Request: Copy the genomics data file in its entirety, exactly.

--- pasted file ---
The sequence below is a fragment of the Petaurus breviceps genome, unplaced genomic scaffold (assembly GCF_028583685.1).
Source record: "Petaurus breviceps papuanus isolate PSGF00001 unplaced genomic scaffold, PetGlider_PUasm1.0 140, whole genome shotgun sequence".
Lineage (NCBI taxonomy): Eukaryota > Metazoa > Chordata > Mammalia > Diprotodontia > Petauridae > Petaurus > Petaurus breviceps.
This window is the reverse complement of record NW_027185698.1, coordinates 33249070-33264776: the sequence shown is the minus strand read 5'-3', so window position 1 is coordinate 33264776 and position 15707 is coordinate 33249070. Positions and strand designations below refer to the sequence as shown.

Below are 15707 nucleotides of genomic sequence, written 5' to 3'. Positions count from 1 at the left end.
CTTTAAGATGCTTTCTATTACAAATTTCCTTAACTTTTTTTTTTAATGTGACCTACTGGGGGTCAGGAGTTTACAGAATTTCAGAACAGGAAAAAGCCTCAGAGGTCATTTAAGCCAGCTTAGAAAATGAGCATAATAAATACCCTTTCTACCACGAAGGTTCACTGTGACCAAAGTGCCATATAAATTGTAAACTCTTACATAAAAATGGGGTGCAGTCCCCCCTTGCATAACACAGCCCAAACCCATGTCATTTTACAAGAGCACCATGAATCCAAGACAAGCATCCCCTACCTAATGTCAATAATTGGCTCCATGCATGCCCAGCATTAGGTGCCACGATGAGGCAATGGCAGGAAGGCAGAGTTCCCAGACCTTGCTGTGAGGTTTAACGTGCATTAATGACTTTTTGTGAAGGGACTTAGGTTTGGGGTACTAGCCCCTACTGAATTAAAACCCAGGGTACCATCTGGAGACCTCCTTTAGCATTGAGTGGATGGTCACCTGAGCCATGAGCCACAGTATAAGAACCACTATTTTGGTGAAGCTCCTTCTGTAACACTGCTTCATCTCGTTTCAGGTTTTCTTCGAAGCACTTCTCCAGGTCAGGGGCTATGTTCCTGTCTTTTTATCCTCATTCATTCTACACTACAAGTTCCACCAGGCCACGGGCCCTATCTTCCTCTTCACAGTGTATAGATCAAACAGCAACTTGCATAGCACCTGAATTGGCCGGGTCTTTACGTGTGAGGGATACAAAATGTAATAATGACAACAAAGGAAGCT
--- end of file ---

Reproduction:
The sequence below is a fragment of the Petaurus breviceps genome, unplaced genomic scaffold (assembly GCF_028583685.1).
Source record: "Petaurus breviceps papuanus isolate PSGF00001 unplaced genomic scaffold, PetGlider_PUasm1.0 140, whole genome shotgun sequence".
Lineage (NCBI taxonomy): Eukaryota > Metazoa > Chordata > Mammalia > Diprotodontia > Petauridae > Petaurus > Petaurus breviceps.
This window is the reverse complement of record NW_027185698.1, coordinates 33249070-33264776: the sequence shown is the minus strand read 5'-3', so window position 1 is coordinate 33264776 and position 15707 is coordinate 33249070. Positions and strand designations below refer to the sequence as shown.

Below are 15707 nucleotides of genomic sequence, written 5' to 3'. Positions count from 1 at the left end.
CTTTAAGATGCTTTCTATTACAAATTTCCTTAACTTTTTTTTTTAATGTGACCTACTGGGGGTCAGGAGTTTACAGAATTTCAGAACAGGAAAAAGCCTCAGAGGTCATTTAAGCCAGCTTAGAAAATGAGCATAATAAATACCCTTTCTACCACGAAGGTTCACTGTGACCAAAGTGCCATATAAATTGTAAACTCTTACATAAAAATGGGGTGCAGTCCCCCCTTGCATAACACAGCCCAAACCCATGTCATTTTACAAGAGCACCATGAATCCAAGACAAGCATCCCCTACCTAATGTCAATAATTGGCTCCATGCATGCCCAGCATTAGGTGCCACGATGAGGCAATGGCAGGAAGGCAGAGTTCCCAGACCTTGCTGTGAGGTTTAACGTGCATTAATGACTTTTTGTGAAGGGACTTAGGTTTGGGGTACTAGCCCCTACTGAATTAAAACCCAGGGTACCATCTGGAGACCTCCTTTAGCATTGAGTGGATGGTCACCTGAGCCATGAGCCACAGTATAAGAACCACTATTTTGGTGAAGCTCCTTCTGTAACACTGCTTCATCTCGTTTCAGGTTTTCTTCGAAGCACTTCTCCAGGTCAGGGGCTATGTTCCTGTCTTTTTATCCTCATTCATTCTACACTACAAGTTCCACCAGGCCACGGGCCCTATCTTCCTCTTCACAGTGTATAGATCAAACAGCAACTTGCATAGCACCTGAATTGGCCGGGTCTTTACGTGTGAGGGATACAAAATGTAATAATGACAACAAAGGAAGCT